For Richer or Poorer, Even After Divorce
When it comes to retirement, Social Security income may not be the largest chunk of cash upon which a retiree relies every month, but this retirement asset is still critical and welcome. Individuals are eligible to claim a Social Security divorced spousal benefit if they were married for at least 10 years and divorced for two years before retirement. Married for less than 10 years? Even if you were married for nine years and 364 days, you’re out of luck.
The reality is this: A change in your marital status can affect your Social Security benefits in a variety of ways, so don’t ever attempt a DIY divorce.
- You can claim the best Social Security benefits. If your time as husband and wife lasted over a decade, you can claim either your own Social Security benefit or your ex’s benefit – whichever is higher – when you’re ready to retire.
- You can claim both your benefits and your ex’s benefits. It’s actually possible to benefit from your own Social Security benefits as well as your former spouse’s, but not at the same time. For example, you can begin your divorced spousal benefit at the age of 66 – considered the full retirement age – and then switch to your own benefits when you hit age 70. This gives you four more years to allow your personal benefits to grow a little higher.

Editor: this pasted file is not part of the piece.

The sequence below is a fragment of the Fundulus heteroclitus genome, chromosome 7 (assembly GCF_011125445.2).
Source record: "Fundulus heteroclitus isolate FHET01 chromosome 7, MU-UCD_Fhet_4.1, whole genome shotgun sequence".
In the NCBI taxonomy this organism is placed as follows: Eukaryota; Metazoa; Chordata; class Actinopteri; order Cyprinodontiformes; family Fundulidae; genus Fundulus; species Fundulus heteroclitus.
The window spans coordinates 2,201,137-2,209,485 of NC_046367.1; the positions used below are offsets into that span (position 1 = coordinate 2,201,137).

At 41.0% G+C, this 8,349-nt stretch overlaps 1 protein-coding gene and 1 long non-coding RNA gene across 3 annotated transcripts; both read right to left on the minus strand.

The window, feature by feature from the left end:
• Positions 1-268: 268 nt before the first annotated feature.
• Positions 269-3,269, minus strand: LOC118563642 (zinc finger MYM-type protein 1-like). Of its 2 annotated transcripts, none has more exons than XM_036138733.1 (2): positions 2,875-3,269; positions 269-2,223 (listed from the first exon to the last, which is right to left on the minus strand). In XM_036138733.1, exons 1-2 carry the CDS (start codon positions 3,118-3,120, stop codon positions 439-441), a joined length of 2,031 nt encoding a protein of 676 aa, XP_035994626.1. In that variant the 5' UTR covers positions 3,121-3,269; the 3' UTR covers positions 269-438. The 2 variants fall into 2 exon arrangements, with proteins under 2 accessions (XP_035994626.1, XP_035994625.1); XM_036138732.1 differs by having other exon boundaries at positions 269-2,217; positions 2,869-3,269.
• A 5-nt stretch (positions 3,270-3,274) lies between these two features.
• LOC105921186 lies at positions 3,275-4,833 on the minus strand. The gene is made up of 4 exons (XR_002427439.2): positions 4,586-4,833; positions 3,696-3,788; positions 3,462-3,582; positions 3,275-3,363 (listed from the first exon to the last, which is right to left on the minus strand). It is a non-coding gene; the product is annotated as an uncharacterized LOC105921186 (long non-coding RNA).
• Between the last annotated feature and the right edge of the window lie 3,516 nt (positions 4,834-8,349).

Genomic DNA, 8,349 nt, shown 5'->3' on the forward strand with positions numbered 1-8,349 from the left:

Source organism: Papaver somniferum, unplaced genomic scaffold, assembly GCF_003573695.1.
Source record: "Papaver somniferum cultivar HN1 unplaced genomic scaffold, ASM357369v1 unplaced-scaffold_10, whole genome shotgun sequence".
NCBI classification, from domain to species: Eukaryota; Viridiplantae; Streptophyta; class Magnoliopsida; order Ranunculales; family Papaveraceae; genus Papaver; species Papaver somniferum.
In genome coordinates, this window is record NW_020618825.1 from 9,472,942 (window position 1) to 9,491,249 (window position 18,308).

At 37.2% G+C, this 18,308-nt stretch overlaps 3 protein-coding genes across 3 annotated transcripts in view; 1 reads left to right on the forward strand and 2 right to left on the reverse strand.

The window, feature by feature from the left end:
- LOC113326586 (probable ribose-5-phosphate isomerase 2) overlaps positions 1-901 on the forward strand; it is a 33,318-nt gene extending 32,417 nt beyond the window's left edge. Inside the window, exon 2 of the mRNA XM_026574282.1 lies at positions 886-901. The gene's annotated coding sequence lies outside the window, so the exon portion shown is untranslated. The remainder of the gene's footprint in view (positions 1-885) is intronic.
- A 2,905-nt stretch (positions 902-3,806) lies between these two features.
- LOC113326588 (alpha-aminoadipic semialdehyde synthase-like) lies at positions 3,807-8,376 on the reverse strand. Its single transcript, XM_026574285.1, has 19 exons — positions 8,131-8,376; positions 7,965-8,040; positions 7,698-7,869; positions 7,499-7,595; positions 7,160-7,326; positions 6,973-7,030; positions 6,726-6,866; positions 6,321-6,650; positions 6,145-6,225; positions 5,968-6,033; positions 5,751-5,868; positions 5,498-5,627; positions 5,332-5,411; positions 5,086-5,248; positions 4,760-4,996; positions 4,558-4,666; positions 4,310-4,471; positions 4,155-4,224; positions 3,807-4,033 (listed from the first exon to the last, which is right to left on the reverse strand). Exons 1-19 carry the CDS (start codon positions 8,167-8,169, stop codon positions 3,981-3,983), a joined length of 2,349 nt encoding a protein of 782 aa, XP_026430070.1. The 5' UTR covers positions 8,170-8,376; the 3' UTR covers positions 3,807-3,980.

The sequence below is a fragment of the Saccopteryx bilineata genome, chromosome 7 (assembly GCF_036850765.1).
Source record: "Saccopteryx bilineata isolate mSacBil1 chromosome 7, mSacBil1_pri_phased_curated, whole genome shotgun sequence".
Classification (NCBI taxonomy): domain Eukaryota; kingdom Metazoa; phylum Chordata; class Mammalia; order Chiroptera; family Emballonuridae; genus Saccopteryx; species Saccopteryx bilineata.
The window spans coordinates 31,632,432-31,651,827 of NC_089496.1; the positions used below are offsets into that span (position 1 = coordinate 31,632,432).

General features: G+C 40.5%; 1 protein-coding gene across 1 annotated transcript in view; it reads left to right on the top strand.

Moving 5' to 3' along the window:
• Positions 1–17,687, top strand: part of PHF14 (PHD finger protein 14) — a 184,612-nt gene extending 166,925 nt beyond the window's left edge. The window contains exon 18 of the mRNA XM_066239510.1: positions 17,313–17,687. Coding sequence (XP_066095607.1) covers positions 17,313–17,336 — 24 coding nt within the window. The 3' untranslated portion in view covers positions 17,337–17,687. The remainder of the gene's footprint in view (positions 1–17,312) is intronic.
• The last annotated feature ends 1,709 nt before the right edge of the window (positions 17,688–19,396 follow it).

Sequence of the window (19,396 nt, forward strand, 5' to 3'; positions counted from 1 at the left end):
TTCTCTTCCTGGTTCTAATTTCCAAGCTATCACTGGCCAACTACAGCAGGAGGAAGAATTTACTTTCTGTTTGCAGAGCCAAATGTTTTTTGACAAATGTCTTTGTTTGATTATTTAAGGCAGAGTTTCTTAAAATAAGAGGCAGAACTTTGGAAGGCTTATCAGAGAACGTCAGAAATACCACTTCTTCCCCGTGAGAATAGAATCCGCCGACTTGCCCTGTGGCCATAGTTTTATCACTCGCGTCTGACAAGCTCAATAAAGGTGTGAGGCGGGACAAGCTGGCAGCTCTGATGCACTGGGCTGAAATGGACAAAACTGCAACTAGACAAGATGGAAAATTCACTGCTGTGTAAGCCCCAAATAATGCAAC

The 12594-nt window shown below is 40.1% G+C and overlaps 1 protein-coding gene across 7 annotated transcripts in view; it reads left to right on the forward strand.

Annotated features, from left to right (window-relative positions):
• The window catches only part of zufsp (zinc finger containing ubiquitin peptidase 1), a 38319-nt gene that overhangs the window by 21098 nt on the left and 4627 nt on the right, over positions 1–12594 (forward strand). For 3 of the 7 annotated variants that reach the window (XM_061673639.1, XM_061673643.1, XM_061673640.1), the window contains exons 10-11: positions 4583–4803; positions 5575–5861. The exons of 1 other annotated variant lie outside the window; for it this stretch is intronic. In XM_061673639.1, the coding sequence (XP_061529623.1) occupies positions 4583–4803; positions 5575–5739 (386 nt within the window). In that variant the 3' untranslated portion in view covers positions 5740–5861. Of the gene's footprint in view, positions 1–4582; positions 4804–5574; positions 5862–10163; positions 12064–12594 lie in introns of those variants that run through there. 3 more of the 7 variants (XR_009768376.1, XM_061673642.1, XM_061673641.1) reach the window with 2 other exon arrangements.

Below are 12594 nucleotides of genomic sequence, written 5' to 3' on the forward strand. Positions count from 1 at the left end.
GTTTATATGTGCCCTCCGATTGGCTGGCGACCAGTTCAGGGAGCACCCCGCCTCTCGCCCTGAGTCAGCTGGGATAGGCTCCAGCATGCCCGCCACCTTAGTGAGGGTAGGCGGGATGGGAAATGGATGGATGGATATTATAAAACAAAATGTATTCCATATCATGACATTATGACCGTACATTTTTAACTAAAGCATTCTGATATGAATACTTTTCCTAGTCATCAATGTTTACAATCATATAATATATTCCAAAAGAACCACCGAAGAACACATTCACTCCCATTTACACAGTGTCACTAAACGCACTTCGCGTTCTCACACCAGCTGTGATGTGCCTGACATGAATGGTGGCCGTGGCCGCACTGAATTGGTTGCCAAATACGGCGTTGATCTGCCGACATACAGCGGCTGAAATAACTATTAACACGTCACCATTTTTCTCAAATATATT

- You don’t have to wait for your ex-spouse to file for Social Security first. You can become eligible for divorced spousal benefits if you and your ex are both at least 62 years of age. This is the earliest age that a person is eligible to file for personal or spousal benefits.
If You Go to the Chapel Again
If you remarry after your Michigan divorce, you typically lose any Social Security benefits that you may have been eligible for from your former spouse. What if you divorce twice and both marriages lasted more than 10 years? You could be eligible for both benefits, but you’ll still only receive the higher of the two benefits.
If a former spouse is claiming divorced spousal benefits on your record, does that mean your retirement benefits may drop drastically? Nope. The Social Security Administration reports that the benefits payable to your divorced spouse have no effect on the amount of benefits you or your current spouse may receive.
It’s important to know where you stand and how your Social Security benefits are calculated so that you can make the best decision about your retirement, yes, but also when to divorce. Hanging onto the marriage for a few more months could make all the difference for you later. Your Michigan divorce attorney can help guide you in your decision-making and recommend financial analysts to help you plan your future. Contact Femminineo Attorneys in Mt. Clemens, MI, to schedule your initial interview.